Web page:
Prices of Treasury coupon securities posted gains today but the extent of the gains depended on the point on the yield curve at which the security resided. The yield on the 2 year note slipped 6 basis points to close at 1.07 percent. The yield on the 3 year note dropped 9 basis points to 1.34 percent. And then the bigger gains begin. The yield on the 5 year note tumbled 15 basis points to 2.05 percent. The yield on the 10 year notes dropped 17 basis points to 3.36 percent. The yield on the 30 year bond crashed 17 basis points to close at an incredible 3.95 percent. The 2 year/10 year spread flattened 11 basis points to 229 basis points.
The 2 year/5 year/30 year butterfly is 92 basis points. The 5 year note flattened 11 basis points versus the 2 year note and only underperformed the bond by 2 basis points.
TIPS breakevens got crushed today as the headline CPI dropped a full percentage point. The 10 year TIPS declined 2/32 today while the nominal bond rallied 1 ¼ points. The breakeven in 10 years is just 46 basis points.
Tomorrow the Treasury will announce a new round of supply. Prognosticators expect $35 billion 2 year notes and $25 billion 5 year notes.
Swap spreads are 6 ½ basis points tighter in the 2 year sector which leaves them at 103. Five year spreads are 8 tighter and are closing the day at 96 basis points. Ten year spreads are 5 tighter at 25 basis points.Thirty year swap spreads inverted by 5 more basis points and are now NEGATIVE 33.
Mortgages lagged swaps by nearly a full point.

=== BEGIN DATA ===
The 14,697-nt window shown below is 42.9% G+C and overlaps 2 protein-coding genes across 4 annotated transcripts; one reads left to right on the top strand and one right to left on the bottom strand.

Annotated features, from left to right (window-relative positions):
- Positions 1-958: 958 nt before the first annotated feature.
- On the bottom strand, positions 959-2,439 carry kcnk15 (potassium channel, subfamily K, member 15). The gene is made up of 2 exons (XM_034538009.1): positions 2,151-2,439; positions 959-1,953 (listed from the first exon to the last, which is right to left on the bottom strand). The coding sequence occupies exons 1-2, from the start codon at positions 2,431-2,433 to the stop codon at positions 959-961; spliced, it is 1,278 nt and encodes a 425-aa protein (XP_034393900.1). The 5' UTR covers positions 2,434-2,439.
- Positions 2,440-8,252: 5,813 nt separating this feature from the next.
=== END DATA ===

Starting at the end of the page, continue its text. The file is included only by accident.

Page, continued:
I had not watched the agency market today but it is undergoing an historic meltdown of its own. (I should sponsor a contest in which the winner supplies me with a synonym for meltdown, which I am overusing. First prize is a free subscription to Acrossthecurve.com.) The 2 year benchmark widened 22 basis points today to finish at 180. Less than two weeks ago on November 7 it closed at 113. The five year benchmark sector widened 11 basis points today to finish at 155 basis points. The five year benchmark was 109 on November 7th. Ten year benchmarks are 9 basis points wider at 162 basis points. They closed at 115 on November 7,
I use the November 7th date as that was about the low point following an episode of spread tightening following the previous widening. That date is also just prior to the announcement by Secretary Paulson that he was not unrolling the TARP and chose to spend his money by purchasing bank equities rather than illiquid and damaged assets.
It was also just prior to the time in which the Secretary and several of his acolytes engaged in linguistic acrobatics in which they would not ever say that agencies are full faith and credit instruments. Lack of that explicit guarantee has led some large buyers to shun the sector.